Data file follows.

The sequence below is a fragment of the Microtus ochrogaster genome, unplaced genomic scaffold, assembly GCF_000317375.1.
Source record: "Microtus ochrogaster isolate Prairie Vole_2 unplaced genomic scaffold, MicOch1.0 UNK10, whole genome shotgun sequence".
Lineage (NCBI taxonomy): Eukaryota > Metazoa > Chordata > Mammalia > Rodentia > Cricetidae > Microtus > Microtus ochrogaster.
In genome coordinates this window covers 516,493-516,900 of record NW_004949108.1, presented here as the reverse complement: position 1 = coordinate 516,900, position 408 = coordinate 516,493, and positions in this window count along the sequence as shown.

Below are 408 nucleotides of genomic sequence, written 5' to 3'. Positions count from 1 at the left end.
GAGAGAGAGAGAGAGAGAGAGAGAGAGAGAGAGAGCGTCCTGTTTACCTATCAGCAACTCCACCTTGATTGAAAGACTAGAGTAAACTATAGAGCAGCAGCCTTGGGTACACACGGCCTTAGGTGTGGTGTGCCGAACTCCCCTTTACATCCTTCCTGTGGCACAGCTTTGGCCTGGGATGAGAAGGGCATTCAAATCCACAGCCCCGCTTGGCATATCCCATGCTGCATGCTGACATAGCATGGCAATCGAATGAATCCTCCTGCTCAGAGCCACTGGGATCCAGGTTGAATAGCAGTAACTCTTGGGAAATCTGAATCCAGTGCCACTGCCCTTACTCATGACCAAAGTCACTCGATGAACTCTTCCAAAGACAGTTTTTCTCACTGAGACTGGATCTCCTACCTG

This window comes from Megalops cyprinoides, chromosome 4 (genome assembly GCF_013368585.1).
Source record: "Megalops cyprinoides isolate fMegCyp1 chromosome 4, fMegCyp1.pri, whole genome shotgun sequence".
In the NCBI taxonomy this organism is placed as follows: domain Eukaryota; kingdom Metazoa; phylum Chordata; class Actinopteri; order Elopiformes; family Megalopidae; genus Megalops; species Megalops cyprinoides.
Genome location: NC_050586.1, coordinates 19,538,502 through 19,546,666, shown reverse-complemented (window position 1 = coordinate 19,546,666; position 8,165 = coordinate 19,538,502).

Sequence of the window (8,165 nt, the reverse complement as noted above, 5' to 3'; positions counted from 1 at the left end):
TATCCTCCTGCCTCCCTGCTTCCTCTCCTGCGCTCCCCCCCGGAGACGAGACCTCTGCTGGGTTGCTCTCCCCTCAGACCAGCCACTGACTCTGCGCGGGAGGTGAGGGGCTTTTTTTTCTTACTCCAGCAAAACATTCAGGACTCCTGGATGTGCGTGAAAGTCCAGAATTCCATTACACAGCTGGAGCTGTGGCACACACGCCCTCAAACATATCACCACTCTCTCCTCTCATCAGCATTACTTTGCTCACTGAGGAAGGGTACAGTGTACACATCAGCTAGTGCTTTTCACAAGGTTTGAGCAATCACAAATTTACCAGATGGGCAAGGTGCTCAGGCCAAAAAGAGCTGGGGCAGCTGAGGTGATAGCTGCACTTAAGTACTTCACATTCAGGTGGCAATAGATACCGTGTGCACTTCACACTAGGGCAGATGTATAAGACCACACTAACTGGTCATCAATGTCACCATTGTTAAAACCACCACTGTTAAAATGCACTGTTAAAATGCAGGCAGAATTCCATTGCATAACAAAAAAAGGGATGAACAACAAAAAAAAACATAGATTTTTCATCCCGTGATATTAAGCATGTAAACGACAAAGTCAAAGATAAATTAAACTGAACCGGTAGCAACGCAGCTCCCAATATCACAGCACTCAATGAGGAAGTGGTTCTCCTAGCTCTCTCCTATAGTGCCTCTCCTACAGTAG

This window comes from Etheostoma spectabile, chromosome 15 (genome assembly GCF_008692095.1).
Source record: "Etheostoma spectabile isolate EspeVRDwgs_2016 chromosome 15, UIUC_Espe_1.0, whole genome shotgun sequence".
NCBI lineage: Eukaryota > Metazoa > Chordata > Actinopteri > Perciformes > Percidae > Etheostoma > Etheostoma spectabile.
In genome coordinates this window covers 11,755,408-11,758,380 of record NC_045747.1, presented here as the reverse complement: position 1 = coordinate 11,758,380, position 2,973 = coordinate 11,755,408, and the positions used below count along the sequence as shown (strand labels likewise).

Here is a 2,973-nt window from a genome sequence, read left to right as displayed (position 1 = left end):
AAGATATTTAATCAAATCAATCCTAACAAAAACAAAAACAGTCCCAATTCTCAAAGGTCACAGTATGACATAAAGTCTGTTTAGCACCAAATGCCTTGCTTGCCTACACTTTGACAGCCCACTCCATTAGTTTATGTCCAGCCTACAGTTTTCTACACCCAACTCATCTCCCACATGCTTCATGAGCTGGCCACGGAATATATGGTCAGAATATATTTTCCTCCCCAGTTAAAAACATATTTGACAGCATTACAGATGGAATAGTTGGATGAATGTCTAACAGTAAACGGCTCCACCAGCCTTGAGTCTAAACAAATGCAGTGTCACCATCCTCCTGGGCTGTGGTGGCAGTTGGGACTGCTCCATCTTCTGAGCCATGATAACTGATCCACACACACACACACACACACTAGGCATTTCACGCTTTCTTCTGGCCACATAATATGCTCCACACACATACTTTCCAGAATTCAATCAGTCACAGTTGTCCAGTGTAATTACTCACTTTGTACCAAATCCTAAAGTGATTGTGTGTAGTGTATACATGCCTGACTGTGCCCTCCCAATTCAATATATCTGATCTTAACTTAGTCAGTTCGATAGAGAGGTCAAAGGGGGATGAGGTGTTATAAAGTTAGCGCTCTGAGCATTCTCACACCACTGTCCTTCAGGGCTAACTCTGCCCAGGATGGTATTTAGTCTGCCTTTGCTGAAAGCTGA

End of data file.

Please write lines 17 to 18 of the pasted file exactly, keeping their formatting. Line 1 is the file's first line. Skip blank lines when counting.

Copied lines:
Here is a 2,973-nt window from a genome sequence, read left to right as displayed (position 1 = left end):
AAGATATTTAATCAAATCAATCCTAACAAAAACAAAAACAGTCCCAATTCTCAAAGGTCACAGTATGACATAAAGTCTGTTTAGCACCAAATGCCTTGCTTGCCTACACTTTGACAGCCCACTCCATTAGTTTATGTCCAGCCTACAGTTTTCTACACCCAACTCATCTCCCACATGCTTCATGAGCTGGCCACGGAATATATGGTCAGAATATATTTTCCTCCCCAGTTAAAAACATATTTGACAGCATTACAGATGGAATAGTTGGATGAATGTCTAACAGTAAACGGCTCCACCAGCCTTGAGTCTAAACAAATGCAGTGTCACCATCCTCCTGGGCTGTGGTGGCAGTTGGGACTGCTCCATCTTCTGAGCCATGATAACTGATCCACACACACACACACACACACTAGGCATTTCACGCTTTCTTCTGGCCACATAATATGCTCCACACACATACTTTCCAGAATTCAATCAGTCACAGTTGTCCAGTGTAATTACTCACTTTGTACCAAATCCTAAAGTGATTGTGTGTAGTGTATACATGCCTGACTGTGCCCTCCCAATTCAATATATCTGATCTTAACTTAGTCAGTTCGATAGAGAGGTCAAAGGGGGATGAGGTGTTATAAAGTTAGCGCTCTGAGCATTCTCACACCACTGTCCTTCAGGGCTAACTCTGCCCAGGATGGTATTTAGTCTGCCTTTGCTGAAAGCTGA